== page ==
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Triage Trigger or Concern for Sepsis

Identifying children at risk for severe sepsis/septic shock

Use clinical suspicion to identify patients at risk for severe sepsis or septic shock. Patients with severe sepsis/septic shock have an infection which triggers an exaggerated immune response that causes inadequate tissue perfusion leading to organ failure. Hypotension is a late finding. Early recognition and goal directed therapy improves patient outcomes.

Use the following criteria to identify children with history, symptoms suggestive of infection and inadequate tissue perfusion:

Temperature Abnormality

Fever > 38.5°C or < 36°C

Heart Rate Abnormality              

See table below


Mental Status Abnormality

Anxiety, restlessness, agitation, irritability, inappropriate crying
Drowsiness, confusion, lethargy, obtundation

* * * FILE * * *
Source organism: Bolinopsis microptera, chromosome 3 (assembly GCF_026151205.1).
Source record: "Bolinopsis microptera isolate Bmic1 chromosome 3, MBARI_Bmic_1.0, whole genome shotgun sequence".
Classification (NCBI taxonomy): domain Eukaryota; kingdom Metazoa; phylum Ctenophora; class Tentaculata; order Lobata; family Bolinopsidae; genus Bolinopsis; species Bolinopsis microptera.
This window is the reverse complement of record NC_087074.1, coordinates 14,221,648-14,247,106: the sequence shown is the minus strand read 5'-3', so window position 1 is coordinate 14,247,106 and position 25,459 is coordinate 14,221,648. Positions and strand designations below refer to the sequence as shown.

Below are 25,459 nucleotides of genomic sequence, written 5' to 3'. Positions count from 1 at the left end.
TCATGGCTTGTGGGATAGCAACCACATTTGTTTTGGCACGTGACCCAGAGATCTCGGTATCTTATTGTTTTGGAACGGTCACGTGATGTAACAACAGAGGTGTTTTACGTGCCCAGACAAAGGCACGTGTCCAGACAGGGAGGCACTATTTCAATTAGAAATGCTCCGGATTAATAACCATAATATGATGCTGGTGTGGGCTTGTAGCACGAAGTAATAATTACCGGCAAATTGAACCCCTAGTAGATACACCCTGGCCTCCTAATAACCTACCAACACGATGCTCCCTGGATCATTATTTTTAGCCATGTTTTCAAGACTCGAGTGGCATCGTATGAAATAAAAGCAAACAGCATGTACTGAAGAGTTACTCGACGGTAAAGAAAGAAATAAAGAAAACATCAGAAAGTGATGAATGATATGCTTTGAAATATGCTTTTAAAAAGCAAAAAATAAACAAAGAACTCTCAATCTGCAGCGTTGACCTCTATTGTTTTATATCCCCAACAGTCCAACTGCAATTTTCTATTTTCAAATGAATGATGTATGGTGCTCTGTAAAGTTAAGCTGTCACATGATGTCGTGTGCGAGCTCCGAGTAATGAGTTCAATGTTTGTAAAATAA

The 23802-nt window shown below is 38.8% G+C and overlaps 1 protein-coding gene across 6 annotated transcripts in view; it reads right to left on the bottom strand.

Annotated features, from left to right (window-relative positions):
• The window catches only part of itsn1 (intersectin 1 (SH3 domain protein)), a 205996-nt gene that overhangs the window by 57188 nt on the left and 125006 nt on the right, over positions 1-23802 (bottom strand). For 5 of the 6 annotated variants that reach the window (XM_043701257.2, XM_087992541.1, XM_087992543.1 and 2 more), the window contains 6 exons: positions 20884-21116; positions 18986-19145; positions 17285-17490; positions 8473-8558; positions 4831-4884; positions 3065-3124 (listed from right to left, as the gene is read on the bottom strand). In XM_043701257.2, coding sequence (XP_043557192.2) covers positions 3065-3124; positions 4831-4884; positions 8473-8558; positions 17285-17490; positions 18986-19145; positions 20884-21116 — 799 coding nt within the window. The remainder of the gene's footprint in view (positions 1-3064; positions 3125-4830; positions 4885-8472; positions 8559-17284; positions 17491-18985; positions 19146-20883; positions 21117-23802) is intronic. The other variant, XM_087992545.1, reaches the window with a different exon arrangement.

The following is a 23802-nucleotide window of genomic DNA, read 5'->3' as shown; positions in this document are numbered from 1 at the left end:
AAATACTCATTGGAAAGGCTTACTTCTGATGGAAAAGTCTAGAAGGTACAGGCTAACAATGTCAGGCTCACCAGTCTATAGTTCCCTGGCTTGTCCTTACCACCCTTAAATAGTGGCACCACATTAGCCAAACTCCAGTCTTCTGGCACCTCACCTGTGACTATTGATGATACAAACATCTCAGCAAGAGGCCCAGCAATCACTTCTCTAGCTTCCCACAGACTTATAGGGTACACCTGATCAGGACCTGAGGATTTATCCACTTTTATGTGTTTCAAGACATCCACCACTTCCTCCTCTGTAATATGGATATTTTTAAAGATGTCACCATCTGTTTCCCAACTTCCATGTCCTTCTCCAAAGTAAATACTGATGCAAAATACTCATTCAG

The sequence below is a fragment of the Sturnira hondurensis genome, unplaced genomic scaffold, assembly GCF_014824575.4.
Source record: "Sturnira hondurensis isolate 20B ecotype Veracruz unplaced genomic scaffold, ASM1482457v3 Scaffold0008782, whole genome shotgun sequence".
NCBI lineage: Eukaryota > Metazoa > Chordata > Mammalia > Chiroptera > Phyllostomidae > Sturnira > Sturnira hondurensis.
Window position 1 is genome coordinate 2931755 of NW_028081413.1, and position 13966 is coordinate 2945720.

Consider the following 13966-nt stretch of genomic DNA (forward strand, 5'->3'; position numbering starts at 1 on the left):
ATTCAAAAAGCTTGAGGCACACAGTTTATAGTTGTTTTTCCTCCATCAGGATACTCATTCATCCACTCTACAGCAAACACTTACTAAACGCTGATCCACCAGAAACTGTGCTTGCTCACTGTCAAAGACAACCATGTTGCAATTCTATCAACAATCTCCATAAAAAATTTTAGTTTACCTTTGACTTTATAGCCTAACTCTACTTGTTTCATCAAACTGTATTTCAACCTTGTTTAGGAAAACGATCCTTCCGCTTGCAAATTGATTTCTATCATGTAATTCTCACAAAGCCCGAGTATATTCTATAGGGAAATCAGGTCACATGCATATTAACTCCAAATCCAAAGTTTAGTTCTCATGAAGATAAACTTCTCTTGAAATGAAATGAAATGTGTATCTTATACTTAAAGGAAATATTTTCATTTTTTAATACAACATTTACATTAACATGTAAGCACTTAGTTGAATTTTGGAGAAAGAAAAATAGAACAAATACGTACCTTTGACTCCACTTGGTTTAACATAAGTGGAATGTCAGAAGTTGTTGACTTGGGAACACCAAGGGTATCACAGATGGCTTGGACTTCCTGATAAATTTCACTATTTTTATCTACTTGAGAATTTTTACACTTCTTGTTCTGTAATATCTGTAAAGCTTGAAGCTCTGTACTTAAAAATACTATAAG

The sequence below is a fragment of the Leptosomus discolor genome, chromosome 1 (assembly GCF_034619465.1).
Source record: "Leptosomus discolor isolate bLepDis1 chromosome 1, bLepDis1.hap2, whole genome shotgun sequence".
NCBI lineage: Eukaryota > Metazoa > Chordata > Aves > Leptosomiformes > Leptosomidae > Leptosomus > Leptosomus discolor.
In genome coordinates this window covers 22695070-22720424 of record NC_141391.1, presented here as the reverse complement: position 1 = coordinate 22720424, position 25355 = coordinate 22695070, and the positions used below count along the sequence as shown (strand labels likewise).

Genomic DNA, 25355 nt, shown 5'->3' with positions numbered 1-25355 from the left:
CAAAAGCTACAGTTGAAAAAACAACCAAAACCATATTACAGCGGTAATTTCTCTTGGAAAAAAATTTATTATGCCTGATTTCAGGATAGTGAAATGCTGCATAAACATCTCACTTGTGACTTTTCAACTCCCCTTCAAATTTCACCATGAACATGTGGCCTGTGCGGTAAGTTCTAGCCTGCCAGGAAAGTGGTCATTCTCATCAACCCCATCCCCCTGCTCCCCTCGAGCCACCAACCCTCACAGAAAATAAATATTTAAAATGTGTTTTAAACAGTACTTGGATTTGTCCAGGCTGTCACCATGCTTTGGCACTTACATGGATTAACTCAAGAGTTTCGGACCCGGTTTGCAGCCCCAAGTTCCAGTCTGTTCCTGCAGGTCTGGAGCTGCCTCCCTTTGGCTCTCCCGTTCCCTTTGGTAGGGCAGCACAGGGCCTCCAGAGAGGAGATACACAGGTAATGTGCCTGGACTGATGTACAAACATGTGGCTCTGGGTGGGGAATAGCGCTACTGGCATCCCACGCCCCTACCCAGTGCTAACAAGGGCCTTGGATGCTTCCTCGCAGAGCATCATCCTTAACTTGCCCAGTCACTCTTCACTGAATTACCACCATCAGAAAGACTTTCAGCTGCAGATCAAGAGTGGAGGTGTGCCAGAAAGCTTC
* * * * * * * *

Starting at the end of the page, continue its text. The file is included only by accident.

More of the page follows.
Perfusion Abnormality

Cool extremities, capillary refill > 3 seconds, diminished pulses, mottling or
Flushed, warm extremities, bounding pulses, flash capillary refill

High Risk Conditions

< 56 days of age

Central line presence

BMT or solid organ transplants


Immune compromised

Asplenia, Sickle Cell Disease

Immunosuppressive therapy

Static encephalopathy

Petechial, purpuric rash




Tachycardia ( > 95th percentile )

1 mo to 1 yr

> 180

> 2 - 5 yrs

> 140

> 6 - 12 yrs

> 130

> 13 - 18 yrs

> 120

Remember, heart rate is affected by pain, anxiety, medications and hydration status.
Goldstein B. Pediatr Crit Care Med, 2005;6

Retrieved from:

These guidelines do not establish a standard of care to be followed in every case. It is recognized that each case is different and those individuals involved in providing health care are expected to use their judgment in determining what is in the best interests of the patient based on the circumstances existing at the time. It is impossible to anticipate all possible situations that may exist and to prepare guidelines for each. Accordingly these guidelines should guide care with the understanding that departures from them may be required at times.